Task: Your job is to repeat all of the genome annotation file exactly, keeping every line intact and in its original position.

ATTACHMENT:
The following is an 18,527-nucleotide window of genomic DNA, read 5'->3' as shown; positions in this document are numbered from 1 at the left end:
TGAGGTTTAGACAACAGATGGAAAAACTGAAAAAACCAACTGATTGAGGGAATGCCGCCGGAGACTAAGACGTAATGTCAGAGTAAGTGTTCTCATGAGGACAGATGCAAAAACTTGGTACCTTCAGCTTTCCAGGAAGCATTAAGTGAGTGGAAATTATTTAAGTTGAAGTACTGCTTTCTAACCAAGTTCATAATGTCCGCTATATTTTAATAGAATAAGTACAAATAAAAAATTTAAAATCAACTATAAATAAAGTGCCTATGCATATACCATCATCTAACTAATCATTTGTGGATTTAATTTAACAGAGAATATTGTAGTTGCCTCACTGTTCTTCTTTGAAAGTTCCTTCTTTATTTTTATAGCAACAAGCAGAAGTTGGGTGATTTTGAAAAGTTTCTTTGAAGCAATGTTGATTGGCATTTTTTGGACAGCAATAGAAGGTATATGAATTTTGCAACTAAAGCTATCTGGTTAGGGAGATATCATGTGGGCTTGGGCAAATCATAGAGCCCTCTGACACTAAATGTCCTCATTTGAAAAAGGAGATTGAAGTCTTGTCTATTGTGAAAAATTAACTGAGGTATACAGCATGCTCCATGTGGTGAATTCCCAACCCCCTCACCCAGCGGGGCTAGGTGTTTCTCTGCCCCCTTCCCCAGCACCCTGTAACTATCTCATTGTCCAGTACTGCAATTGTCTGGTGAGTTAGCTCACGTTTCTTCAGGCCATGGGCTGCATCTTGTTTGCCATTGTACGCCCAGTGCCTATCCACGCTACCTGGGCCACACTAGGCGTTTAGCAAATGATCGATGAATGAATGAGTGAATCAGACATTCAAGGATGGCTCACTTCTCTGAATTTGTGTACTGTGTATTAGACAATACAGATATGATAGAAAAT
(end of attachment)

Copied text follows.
The following is an 18,527-nucleotide window of genomic DNA, read 5'->3' as shown; positions in this document are numbered from 1 at the left end:
TGAGGTTTAGACAACAGATGGAAAAACTGAAAAAACCAACTGATTGAGGGAATGCCGCCGGAGACTAAGACGTAATGTCAGAGTAAGTGTTCTCATGAGGACAGATGCAAAAACTTGGTACCTTCAGCTTTCCAGGAAGCATTAAGTGAGTGGAAATTATTTAAGTTGAAGTACTGCTTTCTAACCAAGTTCATAATGTCCGCTATATTTTAATAGAATAAGTACAAATAAAAAATTTAAAATCAACTATAAATAAAGTGCCTATGCATATACCATCATCTAACTAATCATTTGTGGATTTAATTTAACAGAGAATATTGTAGTTGCCTCACTGTTCTTCTTTGAAAGTTCCTTCTTTATTTTTATAGCAACAAGCAGAAGTTGGGTGATTTTGAAAAGTTTCTTTGAAGCAATGTTGATTGGCATTTTTTGGACAGCAATAGAAGGTATATGAATTTTGCAACTAAAGCTATCTGGTTAGGGAGATATCATGTGGGCTTGGGCAAATCATAGAGCCCTCTGACACTAAATGTCCTCATTTGAAAAAGGAGATTGAAGTCTTGTCTATTGTGAAAAATTAACTGAGGTATACAGCATGCTCCATGTGGTGAATTCCCAACCCCCTCACCCAGCGGGGCTAGGTGTTTCTCTGCCCCCTTCCCCAGCACCCTGTAACTATCTCATTGTCCAGTACTGCAATTGTCTGGTGAGTTAGCTCACGTTTCTTCAGGCCATGGGCTGCATCTTGTTTGCCATTGTACGCCCAGTGCCTATCCACGCTACCTGGGCCACACTAGGCGTTTAGCAAATGATCGATGAATGAATGAGTGAATCAGACATTCAAGGATGGCTCACTTCTCTGAATTTGTGTACTGTGTATTAGACAATACAGATATGATAGAAAAT